The daily Tar Heel. (Chapel Hill, N.C.) 1946-current, April 10, 1968, Page 1, Image 1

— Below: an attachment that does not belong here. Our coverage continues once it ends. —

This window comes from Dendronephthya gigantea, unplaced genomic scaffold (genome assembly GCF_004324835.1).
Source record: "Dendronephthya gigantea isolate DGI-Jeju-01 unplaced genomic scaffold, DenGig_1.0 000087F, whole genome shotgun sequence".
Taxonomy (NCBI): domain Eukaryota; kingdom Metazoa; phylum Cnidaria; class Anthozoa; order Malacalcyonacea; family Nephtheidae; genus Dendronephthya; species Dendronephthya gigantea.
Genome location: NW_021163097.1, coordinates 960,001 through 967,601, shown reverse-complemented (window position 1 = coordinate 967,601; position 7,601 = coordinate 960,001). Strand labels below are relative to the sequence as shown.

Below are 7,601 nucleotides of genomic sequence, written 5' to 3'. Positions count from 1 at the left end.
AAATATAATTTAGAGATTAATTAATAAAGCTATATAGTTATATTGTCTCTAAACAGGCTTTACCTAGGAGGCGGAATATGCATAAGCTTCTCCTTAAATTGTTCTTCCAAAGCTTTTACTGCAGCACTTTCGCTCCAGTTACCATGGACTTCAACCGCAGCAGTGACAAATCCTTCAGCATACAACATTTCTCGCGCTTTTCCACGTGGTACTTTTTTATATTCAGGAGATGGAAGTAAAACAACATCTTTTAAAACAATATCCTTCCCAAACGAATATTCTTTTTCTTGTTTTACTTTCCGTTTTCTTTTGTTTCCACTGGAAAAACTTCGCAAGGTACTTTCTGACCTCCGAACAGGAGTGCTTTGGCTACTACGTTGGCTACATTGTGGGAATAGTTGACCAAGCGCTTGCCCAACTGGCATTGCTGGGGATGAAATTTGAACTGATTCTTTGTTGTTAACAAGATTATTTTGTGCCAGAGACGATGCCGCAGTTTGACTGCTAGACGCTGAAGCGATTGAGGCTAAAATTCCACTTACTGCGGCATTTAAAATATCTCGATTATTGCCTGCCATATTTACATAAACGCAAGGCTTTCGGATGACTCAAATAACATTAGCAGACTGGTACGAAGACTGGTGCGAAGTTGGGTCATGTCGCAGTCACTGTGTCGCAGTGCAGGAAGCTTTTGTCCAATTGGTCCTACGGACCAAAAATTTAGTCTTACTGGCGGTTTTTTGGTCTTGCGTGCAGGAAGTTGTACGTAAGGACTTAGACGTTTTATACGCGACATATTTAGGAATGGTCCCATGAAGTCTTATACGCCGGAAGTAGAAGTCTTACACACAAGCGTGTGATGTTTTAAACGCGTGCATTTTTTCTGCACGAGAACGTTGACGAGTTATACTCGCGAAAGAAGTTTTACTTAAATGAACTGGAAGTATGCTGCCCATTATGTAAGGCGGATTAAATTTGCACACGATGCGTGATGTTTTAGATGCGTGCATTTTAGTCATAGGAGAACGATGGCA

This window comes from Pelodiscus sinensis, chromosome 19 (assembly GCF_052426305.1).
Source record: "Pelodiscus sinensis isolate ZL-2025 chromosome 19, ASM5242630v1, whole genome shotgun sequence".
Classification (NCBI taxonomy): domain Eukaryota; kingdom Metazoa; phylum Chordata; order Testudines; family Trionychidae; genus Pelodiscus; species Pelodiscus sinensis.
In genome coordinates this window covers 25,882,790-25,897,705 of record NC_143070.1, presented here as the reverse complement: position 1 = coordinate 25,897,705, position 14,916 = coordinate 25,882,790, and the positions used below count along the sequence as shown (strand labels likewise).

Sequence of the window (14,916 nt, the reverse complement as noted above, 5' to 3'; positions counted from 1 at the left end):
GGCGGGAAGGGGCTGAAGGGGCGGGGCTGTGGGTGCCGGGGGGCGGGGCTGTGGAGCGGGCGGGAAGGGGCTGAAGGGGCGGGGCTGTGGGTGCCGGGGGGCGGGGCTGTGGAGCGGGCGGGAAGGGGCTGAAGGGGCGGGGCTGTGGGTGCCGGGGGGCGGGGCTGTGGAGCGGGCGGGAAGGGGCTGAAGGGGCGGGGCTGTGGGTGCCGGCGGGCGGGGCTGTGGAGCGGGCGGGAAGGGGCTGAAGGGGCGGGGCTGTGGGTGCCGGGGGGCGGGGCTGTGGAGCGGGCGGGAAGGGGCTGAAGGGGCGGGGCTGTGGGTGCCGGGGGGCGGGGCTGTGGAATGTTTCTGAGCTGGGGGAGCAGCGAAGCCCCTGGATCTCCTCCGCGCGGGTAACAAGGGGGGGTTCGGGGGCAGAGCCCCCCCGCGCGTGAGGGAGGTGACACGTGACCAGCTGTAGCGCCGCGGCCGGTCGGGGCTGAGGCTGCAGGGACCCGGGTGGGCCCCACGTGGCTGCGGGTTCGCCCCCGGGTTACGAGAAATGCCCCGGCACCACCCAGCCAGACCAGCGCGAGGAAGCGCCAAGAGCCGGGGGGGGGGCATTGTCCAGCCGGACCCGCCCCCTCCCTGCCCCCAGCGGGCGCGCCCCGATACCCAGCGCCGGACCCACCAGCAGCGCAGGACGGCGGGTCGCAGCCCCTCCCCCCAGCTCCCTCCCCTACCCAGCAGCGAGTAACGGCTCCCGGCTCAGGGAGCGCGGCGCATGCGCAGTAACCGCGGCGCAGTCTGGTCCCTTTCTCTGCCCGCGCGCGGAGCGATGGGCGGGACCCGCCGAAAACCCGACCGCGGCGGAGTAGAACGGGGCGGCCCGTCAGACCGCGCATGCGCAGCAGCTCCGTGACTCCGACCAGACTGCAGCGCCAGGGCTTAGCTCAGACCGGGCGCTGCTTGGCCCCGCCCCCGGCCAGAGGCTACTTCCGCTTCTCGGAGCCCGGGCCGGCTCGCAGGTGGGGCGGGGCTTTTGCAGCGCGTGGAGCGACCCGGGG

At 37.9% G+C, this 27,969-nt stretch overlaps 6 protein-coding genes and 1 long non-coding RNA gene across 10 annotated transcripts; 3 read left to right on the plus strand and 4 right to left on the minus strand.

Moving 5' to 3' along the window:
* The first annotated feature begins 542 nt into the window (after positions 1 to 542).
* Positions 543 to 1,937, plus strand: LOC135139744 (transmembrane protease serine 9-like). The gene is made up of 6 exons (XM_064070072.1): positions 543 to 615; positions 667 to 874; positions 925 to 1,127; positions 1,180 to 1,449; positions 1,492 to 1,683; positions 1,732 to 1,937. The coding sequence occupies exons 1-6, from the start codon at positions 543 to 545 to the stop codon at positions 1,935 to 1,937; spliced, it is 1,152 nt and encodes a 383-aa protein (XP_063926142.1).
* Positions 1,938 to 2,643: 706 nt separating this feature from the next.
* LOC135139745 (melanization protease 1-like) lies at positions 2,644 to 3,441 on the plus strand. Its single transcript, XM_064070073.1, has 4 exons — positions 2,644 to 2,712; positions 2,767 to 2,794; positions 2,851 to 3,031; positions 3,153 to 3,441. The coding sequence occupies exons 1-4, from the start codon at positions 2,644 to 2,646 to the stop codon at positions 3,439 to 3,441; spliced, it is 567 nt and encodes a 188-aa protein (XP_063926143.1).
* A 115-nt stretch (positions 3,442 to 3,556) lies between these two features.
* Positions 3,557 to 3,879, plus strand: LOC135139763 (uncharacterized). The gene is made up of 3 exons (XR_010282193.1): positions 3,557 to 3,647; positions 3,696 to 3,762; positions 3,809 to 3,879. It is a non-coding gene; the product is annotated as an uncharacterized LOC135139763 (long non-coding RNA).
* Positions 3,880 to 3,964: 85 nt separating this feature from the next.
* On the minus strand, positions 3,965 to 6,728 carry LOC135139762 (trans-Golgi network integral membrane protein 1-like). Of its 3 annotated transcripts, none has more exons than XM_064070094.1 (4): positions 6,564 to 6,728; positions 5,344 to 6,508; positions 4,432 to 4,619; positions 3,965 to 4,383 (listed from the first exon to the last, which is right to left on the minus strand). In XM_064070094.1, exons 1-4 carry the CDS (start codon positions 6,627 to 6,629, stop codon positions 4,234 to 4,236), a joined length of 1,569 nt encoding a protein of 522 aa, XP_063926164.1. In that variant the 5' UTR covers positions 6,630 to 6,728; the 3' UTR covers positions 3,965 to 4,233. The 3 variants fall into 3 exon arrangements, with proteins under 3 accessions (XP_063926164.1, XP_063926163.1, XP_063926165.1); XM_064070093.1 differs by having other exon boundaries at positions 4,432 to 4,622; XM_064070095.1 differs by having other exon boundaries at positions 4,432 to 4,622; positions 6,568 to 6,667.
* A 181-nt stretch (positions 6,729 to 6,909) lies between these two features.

UI1C Library Socials Dspt. Sox. 070 Chapol Hill, II. C. Spillar Lecture scherdn!l!.bT SpUlar,g Iectur SSffM 24 at 4 ' TO? a 1 Cooler Today Cooler today with a chance of showers. Highs in the lower 70s. Thursday generally fair and qHJ. u 76 Year of Editorial Freedom Volume 75, Number 147 CHAPEL H ILL, NORTH' CAROLINA,, WEDNESDAY, APRIL 10, 1963 Founded February 23, ZZZ jyi I IN Negro Workers Walk-Out Here By TODD COHEN of The Daily Tar Heel Staff Ninety percent of the Negro workers on campus walked off their jobs Tuesday, according to Preston Dobbins, 1 leader of the Black Student Movement. The oneway walk-out crip pled University dining halls, forcing all but Lenoir Hall to close, and left all but one division of the Book Exchange understaffed. Most of the workers were contacted Monday by members of the BSM, who gave them leaflets asking them to boycott Tuesday. In addition, Chancellor J. Carlyle Sitterson issued a statement Monday, allowing "all University non-academic employees who wish to do so. . .to take a halfday off duty Tuesday." Ken Putnam, manager of Chase Cafeteria, who took over at Lenoir Tuesday, said he 'had no problem. We con solidated our efforts from the other dining halls at Lenoir." A cashier at Lenoir said 1000 more lunches than usual were purchased Tuesday. As in all divisions of the Book Exchange which re mained open, Lenoir was staf fed by student volunteers. The Granville Towers cafeteria set up a buffet lunch as a precautionary measure, according to the manager there, but only two or three workers didn't show up, he said. Dobbins said he asked for the boycott because "nothing had been adequately done to show proper proper respect for Dr. King." He said the BSM did not ask the University for a day of mourning, because "we didn't feel it was necessary for any Black people on this campus to ask any White for permission to take one day Boost JL Fees-Broughton By MARY BURCH of The Daily Tar Heel Staff "I feel I have gained insight into the needs of North Carolina," said Mel Broughton Tuesday in his speech at the UNC Law School. Broughton, a candidate for the democratic nomination for governor, said his insight had come about "through my op portunity to serve the state of North Carolina and my political party." "Through my opportunities to serve the state of North Carolina and my political par ty, I feel I have gained insight into the needs of North Carolina." Mel Broughton spoke to the UNC Law School Tuesday in lis campaign for the Democratic nomination for governor in the May 4 pro nary. I iJ I fl Btx ivirl j.! WJ.J.vj.vva Jet Service At Low Cost All UNC-CH, UNC-C, UNC-G and NCSU students, faculty members and staff are eligible to participate in the low cost jet flights to Europe this sum mer. Five flights are provided. Reservations are still available on all five. The flights are regularly scheduled B O A C flights between New York and London. Round trip fare is $300. If there are 50 or more in a group the cost will be $245. The deadline for signing up for the first three llights is May 1. Those interested in other flights should also sign up in the near future. Complete information and applications are available at Graham Memorial, Box 720, Chapel Hill. Brochures are available in the student unions on all campuses. Total savings to the UNC campus in 1967 amounted to $54,956.95. cheduled flights are as follows: Flignt i-mne ouiy . ... - . 10 FUCht 2-June o-augusi is, Flight 3AJune 6-September 2, Flirfit 3 B June . 6-September 3, and Flight 4-July 17 September 2. off work to pay proper respect for such a great leader as Dr. King." Dobbins feels the boycott Was "very successful. The Black workers on this campus will realize after today the tremendous power we have if we act as a community." "We can cripple this University and the University officials realize it," he ad ded. Dobbins said the "gesture made by the Chancellor was u-xrly meaningless. We doubt the sincerity of that gesture." Concerning his statement, Sitterson said it was "our con sideration to be of help in this matter." " Thomas Shetley, general manager of the Book Ex change, said most of his help reported for work Tuesday, but he felt "pressure was being brought to bear on them for showing up." He said he saw this, and told them any one who wished to do so, could leave. Most of the Negro workers left, he said. Shetley said he told the not be counted or held against them. Dobbins said he "personally wanted to salute all Black workers on campus who did not go to work, some of whom stayed off in the face of in- tmiidations." He said some workers had been told the University had drafted them and they had to report for work. Both Sitterson and Shetley denined knowledge of .such a draft being issued. Dobbins also said Shetley had charged him wim trying to intimidate his workers. "I would have charged him with the same thing," Dobbins . said. eauiiers Broughton, who was in troduced by Former Dean of the Law School Henry Brandis, graduated from Wake Forest College and earned his law degree at UNC in 1949. He served in the Marine Corps during World War II. He was appointed chairman of the State Highway Com mission by former governor Hodges. He served as chairman of the Democratic Party in N.C. from 1946-66. He is past presiaent of the N.C. Mental Health Board. Broughton expounded on two main points of his platform, raise teacher salaries and establish a youth advisory group, in his speech. "It is important to keep good teachers in the field of educa tion in North Carolina," Broughton said. He recom mended raising teacher salaries to the national average and keeping them there without a tax increase. "Any governor needs the best advice he can get," he said. "As governor I would establish a young people's group to be in touch with and advise me." Broughton's comments on other issues are as follows: OPENHOUSING: "My posi tion on open housing laws is and always has been one of strong opposition to all such laws, national, state and local " IMPROVING ROADS: "We should continued as rapidly as possible to upgrade existing routes. . . until all -primary roads are four laned." DRINK: "I am opposed to liquor by the drink. I think the' present system has worked well." LAW AND ORDER: "As governor, I would use every resource to put down riots and apprehend the criminals and hoodlums who start and participate in them. INDUSTRIALIZATION: "I would seek to implement an official policy of attracting the highest paying industries to our state." Broughton closed his sneech by commending the law school r .. w - ior its position of leadership m me state and the law students for the position of leadership they will take "in the life of their communities and the state." S Negro non-academic workers on campusjtook the day off ... to mourn the death of Dr. Martin Luther King. .Duke Stadenttg Back Fl 1 7! By FRANK BALLARD . of The Daily Tar Heel Staff Warn the support of over 1,000 Duke University students entering their fourth day of sit-in demonstrations, about 100 Duke opining hall employes continued to strike Tuesday for a ' minimum wage of . $1.60. The workers in Duke's main West j Cfempuss cafeteria left -their jobs : Monday at 4 p.m. They seek the minimum wage for all no n -academic employes. Their demand is one of the measures which the student demonstrators have sought sin ce they first confronted Duke President Dr. Douglas Knight Friday night; The demonstrators and sym pathizers have boycotted their Granville D J Shannon "Nears Endurance Mark By CATHY STEELE of The Daily Tar Heel Staff Mike Shannon, Granville's radio WILD marathon deejay said "I'm alive, I'm awake, and I'm still here" when in terviewed after seventy-six hours of continuous broad casting. The freshman from Philadelphia is attempting to break the current national broadcasting marathon record of 126 hours, 40 minutes set by a student at the University of Redlands, caniornia last April. He plans to stay on the air for 130 hours. Shannon began broadcasting at 12:00 noon Saturday. He will end his marathon at 10:00 p.m. Thursday. He is constantly ac companied by encouraging guests, who he terms his "personal bodyguard" and whose duty it is to make sure he stays awake. Under the rules of the con test Shannon is allowed to play single records or albums. He must introduce each number. At this stage, Shannon has not used coffee, No-Doz, or any other type of stimulant to help him stay awake. He fears he will have to resort to stimulant use Wednesday: - Shannon took a fifteen minute break for a shower Tuesday. "My roommate stayed with me to be sure I didn't drown," he laughed. When he got back to the sta tion after the shower he said he couldn't remember what he'd been doing for three days or figure out what he was sup " posed to do next. Someone told him he had been playing records and talk ing but it seemed to him he'd been doing nothing for three days. "The room seems turned around," he complained, "the hall and the door should be over there, and the set over here. I guess the shower was too cold." S3 classes since' then and are t presently encamped on the " school's main quadrangle in front of Duke Chapel. ; ; They also demand that Dr.: Knight establish a committee of students, : faculty and ad ministration to work with Local Union 77 in improving employer-employee relations, establishing a collective vbargaMngpolky,and: gaining union recognition at Duke. The union strikers and their sympaShizers are picketing the dining hall and handing out literature, but are allowing non-striking workers, . about half of the cafeteria's ' staff, to go to their jobs. Spokesmen for Duke have said the dining hall will operate with nonnstriking workers, who are being To amuse himself Shannon is reading Dan Greenburg's, Howi to Make Y o urself Miserable. He also plays cards a lot. "I played solitaire for two days straight with a deck of forty eight cards, then I counted them. I wondered why I'd lost thMv-seven times." Shannon has a sign over nis set, warning himself and his visitors, "Dont Yawn!" He spent two and a halt hours Tuesday afternoon cut - -V. S -1 Vrr - v V .vC ' S - Wll ri - - " - i- l V ti ,-,, ' "I-" WILD Deejay Mike Shannon . . . trying tc break marathron record of 106 hrs. 40 min. r4IIB5'- assisted by about 200 student volunteers, Officials for Local 77, which is an off-shoot of the AFL public service employes .union, predict the non-violent strike will continue through the week. They added that if no response by the university results, a department-by-department ' strike- may . be organized in a union show of strength. - In " addition to the $1.60 minimum wage and union cooperation commission stu dent demonstrators presented these demands to Dr. Knight Friday when the sit-in began at his home: that he sign a petition (Continued on Pae 6) ting up and ad libbing. period reVivedhim, he That said and helped a lot. ; Shannon says he is looking forward to Thursday night at 10:01. "101 be in bed asleep," he said. The deejay is booked on a flight to Philadelphia from Raleigh-Durham at 6:00 a.m. Friday. He expects friends to carry him onto the plane and his parents to carry him off at the other end. TTh ti A -U' XLVLy UU M Get Jin By RICK GRAY of The Daily Tar Heel Staff Jed Dietz took a strong early lead in the race for President of the Student Body. With 18 of the 41 precincts reporting. Dietz had 721 votes at 10:45, followed by Ken Day with 547. Bruce Strauch was third with 303, and Dick Levy had 31. In the battle for editor of The Daily Tar Heel, Wayne Hurder led Steve Knowlton, 740 to 658. Dick Levy, whose name re mained on the ballot for DTH editor even though he was campaigning for president had 171 votes. Charlie Mercer and Lacy Reaves were only 58 votes apart, 823 to 765, in their bids for the vice presidency. In" the secretary's race, Sal lie Spurlock led Betsy Craw ford by 959 to 636- The election was the cul mination of over a month of campaigning for the candi dates who did not appear at election center, but sent their campaign managers and coun ters to take their place. While the rest of Chapel Hill was quiet but tense, the count ers in Roland Parker I and n were noisy, but just as tense. The names of the candi dates were droned in the smoke and stale air as the callers and talliers checked and re-checked the totals in an effort to avoid as much confusion as possible. But confusion still reigned supreme as the candidates gathered outside GM to lis tento the ; babble - of .-voices emitting from the second floor Alder en Open Housing Steps The Chapel Hill Board of Aldermen took action Monday night to bring about the forma tion of a new open housing bill for the consideration at Board. The Board of Aldermen authorized the City Attorney and the City Manager to draw up an open housing bill. The bill will be taken up at the Board's next meeting on the 22nd of April. A group of local students, faculty members, and townspeople presented the Board of Aldermen with a peti tion Monday which called for rapid passage of an open hous ing ordinance which would ban discrimination by realtors in the sale or rental of local housing. Student Body President Bob Travis lent his support to the Valkyries Pick Prof Speakers Two well-known UNC facul ty members will address the student body April 30 to tell the students what they would say if their speeches were the last words they would ever be able to speak. "Parting Shots" is the pro gram initiated this year by the Order of the Valkyries to replace the traditional Valky rie Sing. . Valkyrie President Chene Lewis said the program will "foster a different and stimu lating atmosphere and will re emphasize student-faculty rap port." The faculty members were nominated by the Valkyries and are being chosen on the basis of initiative, creativity, enthusiasm and service to the community. Their names will be announced after spring break. Miss Lewis said two faculty members will be selected each year to give their 4parting shots." "We hope student participa tion will be enthusiastic,'' she SKVSStfS it should help bring back the 71 TTTT II II U It II II Early Leads G lEleetioims and talk about things other than the campaign. Elections Board Chairman Norm Zettle said that there had been a "large turnout," but would not speculate to the total number. Observers, party chairmen and workers, predicted that the turn out of voters would be between five and six thousand, 30 to 40 per cent of the total enrollment. A little over 5,000 students cast votes last year, a per centage of roughly 40 per cent. The counting of the ballots did not begin until about 8:30. three and one half hours after the polls closed- The presi dential ballot was the first counted. It included names for vice-president, secretary, editor and NSA delegates. The other races will not be counted until later. There is a possibility of run off elections in both the Morehead Has Sex Festivities By RICK GRAY of The Daily Tar Heel Staff Tuesday was Sex Day for Morehead Residence College. Sex Day is that semi-annual occurence that brings out the girls in their best-tight short shorts, knit blouses and short skirts, not to mention well-tanned skin, all over. Consider movement with a statement Monday addressed to the Board of Aldermen. In the memorandum Travis called on Board members "to speedily enact an enforceable open housing ordinance which protects the right of all in dividuals to live where they choose." "Nothing," it continued, "could be more foreign to the ideas inherent in the search for truth than for some students to have their choice of domicile restricted because there are those whoo continue to discriminate in the sale and rental of housing on the basis of creed and color." The petition demanding open housing came in the wake of the assassination of civil rights leader Dr. Martin Luther King. student-faculty rapport that is being lost as our campus ex pands." . She said the faculty members who are being considered are "very capable and exciting people who will have timely advice and criticism to offer us as citizens." "This kind of program has been held on university cam puses in several states," she said, "and the things the fac ulty members have told the students as their last words have often received statewide attention. "We are trying to choose those faculty members who, by their teaching and their com munity service, seem to have the most refreshing and honest thoughts to contribute. We are giving them -complete freedom to say what they think must and should be said to the stu-. dents and citizens of today." The program will be keld in conjunction with the Golden Fleece tapping in Memorial auditorium. The Valkyries and the Golden Fleece are the high est women's and men's hon orary societies on campus. TV H VU q H races for president and that for DTH editor. Runoffs may also occur in the NSA race, in which the students cast votes for five representatives on a campus wide basis. Other campus-wide elections were Carolina Athletic As sociation President, Women's Residence Council Chairman and Senior Class Officers. The only referendum before the students Tuesday was the one on a constitutional amend ment on whether to establish a coed honor court. The amendment was ap proved by two thirds of the Student Legislature and only needs the consent of a ma jority of the student body be fore it goes into effect. In addition to the coed court, the amendment would establish a graduate school court to hear all cases involv ing offenses by a graduate student The girls come out of their dorms and wander over to the lower quad to play coed sofiball, throw frisbees, run marshm allow races, play golf and less water balloons. While Silent Sam watched the entrance to campus in his . new . coat of red . paint, ..the boys of the lower quad wat ched the entrance of the girls to Che quad and nodded ap provingly. The softball game lacked some of the enthusiasm of the coed football game sponsored by the college in the fall, but the participants enjoyed it just the same. The boys on first base had a tendency to tag the female baserunners from behind as they went by. But most of the time, the girls got out of the way in the nick of time, and the boys went sprawling in the mixture dust and grass under foot. The final score, according to governor Rick Page who couldn't even keep up with the innings, was 11-3, or thereabouts. The officials were not exactly certain. Then came the relay races with marshm allows and water filled b aliens and the frisbee toss and the golf and the tug of war. Then there was the food. All the food you could eat for less than it would have cost downtown, if anything had been open. The hamburgers and the hot dogs served at Sex Days are traditionally a little under done, but warm all the way through, maybe. The buns are not, by any means, hard. They have a tendency to fall apart, if anything. But H does beat the spring special at Lenwr, and it costs the same per serving. , Carolina Grill Bombed An explosion in the Carolina Grill yesterday afternoon was described as 3 "probable arson" by Chapel Hill Police Chiei William Blake. The explosion occurred at about 1:30 in the afternoon; there were no injuries -and no damage was done. Blake said that the explosion was caused by a can of li quified petroleum which was placed in a box in the ladies' room. A fire was started around the can and it ex ploded. BiH Allen, the co-owner of the Grill, said that the ex plosion was caused by a gas leak in the water heater. Blake said that the incident "looked like some sort of joke," and that the Police were investigating.